Bias and Productivity in Humans and Machines
No 19-309, Upjohn Working Papers from W.E. Upjohn Institute for Employment Research
Where should better learning technology (such as machine learning or AI) improve decisions? I develop a model of decision-making in which better learning technology is complementary with experimentation. Noisy, inconsistent decision-making introduces quasi-experimental variation into training datasets, which complements learning. The model makes heterogeneous predictions about when machine learning algorithms can improve human biases. These algorithms can remove human biases exhibited in historical training data, but only if the human training decisions are sufficiently noisy; otherwise, the algorithms will codify or exacerbate existing biases. Algorithms need only a small amount of noise to correct biases that cause large productivity distortions. As the amount of noise increases, the machine learning can correct both large and increasingly small productivity distortions. The theoretical conditions necessary to completely eliminate bias are extreme and unlikely to appear in real datasets. The model provides theoretical microfoundations for why learning from biased historical datasets may lead to a decrease (if not a full elimination) of bias, as has been documented in several empirical settings. The model makes heterogeneous predictions about the use of human expertise in machine learning. Expert-labeled training datasets may be suboptimal if experts are insufficiently noisy, as prior research suggests. I discuss implications for regulation, labor markets, and business strategy.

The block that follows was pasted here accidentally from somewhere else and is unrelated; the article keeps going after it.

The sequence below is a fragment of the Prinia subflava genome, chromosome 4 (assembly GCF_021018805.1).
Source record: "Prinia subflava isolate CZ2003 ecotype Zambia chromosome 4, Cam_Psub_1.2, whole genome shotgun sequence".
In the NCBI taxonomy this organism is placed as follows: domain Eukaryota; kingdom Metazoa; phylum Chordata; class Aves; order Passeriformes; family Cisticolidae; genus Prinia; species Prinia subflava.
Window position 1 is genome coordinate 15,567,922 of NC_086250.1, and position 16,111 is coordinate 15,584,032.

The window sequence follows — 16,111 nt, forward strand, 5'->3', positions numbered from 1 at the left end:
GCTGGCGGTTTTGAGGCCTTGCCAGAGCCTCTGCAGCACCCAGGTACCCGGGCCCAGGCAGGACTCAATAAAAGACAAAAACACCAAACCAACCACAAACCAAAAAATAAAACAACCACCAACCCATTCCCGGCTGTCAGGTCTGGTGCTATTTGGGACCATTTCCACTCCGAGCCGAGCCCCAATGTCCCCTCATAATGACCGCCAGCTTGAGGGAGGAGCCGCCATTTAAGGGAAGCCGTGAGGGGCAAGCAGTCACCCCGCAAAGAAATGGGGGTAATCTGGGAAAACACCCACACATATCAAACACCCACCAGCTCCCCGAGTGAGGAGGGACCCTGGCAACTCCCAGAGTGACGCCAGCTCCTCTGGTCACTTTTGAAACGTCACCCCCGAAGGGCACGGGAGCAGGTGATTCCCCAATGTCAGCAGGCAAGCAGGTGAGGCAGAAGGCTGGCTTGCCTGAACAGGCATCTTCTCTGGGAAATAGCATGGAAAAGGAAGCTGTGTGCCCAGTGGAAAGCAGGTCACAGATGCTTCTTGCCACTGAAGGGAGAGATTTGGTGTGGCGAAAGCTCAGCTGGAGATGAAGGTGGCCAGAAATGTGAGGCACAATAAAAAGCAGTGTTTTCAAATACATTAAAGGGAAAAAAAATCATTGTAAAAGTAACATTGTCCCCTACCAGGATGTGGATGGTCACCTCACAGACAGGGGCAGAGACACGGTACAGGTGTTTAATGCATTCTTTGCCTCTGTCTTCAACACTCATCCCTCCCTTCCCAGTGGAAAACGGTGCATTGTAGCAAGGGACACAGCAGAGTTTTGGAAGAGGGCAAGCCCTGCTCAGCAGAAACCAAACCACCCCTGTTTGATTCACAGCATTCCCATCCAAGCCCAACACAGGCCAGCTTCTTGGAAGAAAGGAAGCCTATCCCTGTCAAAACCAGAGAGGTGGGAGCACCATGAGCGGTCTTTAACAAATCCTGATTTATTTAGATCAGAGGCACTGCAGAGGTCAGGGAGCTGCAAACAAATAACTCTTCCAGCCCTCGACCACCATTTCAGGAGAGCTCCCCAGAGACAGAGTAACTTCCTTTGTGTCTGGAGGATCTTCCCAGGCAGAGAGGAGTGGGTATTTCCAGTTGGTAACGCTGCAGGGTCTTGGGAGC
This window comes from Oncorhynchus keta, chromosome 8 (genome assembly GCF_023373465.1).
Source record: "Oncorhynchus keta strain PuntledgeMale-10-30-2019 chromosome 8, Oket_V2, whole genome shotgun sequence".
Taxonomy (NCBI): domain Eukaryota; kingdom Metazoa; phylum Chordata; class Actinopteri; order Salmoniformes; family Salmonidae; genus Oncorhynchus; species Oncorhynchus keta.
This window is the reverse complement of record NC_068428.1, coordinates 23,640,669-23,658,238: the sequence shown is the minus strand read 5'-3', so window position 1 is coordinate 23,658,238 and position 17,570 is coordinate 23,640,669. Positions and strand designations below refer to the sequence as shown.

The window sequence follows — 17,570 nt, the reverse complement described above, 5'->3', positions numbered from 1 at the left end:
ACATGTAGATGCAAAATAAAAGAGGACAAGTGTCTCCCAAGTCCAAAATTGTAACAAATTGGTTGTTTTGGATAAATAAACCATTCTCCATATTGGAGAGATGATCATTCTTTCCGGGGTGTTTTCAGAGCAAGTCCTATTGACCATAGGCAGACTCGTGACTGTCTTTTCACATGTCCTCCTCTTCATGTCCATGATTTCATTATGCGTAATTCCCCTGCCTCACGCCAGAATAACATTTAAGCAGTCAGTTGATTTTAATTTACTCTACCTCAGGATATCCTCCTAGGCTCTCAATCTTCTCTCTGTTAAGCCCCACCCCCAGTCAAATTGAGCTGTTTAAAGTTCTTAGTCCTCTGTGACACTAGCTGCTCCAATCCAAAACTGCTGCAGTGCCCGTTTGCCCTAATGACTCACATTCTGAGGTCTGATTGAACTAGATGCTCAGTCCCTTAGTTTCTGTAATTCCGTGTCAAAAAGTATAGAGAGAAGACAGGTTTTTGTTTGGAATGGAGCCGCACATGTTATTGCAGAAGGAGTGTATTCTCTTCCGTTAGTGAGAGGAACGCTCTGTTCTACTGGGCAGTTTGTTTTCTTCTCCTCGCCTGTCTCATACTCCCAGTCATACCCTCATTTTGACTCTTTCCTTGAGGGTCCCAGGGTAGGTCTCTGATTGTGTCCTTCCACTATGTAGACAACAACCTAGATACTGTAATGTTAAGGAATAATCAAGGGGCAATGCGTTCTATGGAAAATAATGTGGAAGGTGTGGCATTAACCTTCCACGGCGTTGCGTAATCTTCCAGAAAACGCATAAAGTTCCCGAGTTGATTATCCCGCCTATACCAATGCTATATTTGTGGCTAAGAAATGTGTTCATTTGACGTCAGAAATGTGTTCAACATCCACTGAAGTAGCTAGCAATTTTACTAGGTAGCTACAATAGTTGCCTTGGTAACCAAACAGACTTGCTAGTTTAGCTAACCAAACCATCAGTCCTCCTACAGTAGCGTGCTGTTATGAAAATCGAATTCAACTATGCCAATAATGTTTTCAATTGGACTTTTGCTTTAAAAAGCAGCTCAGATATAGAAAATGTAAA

Keywords: machine learning; training data; decision algorithm; decision-making; human biases (search for similar items in EconPapers)
JEL-codes: C44 C45 D80 O31 O33 (search for similar items in EconPapers)
New Economics Papers: this item is included in nep-big and nep-cmp
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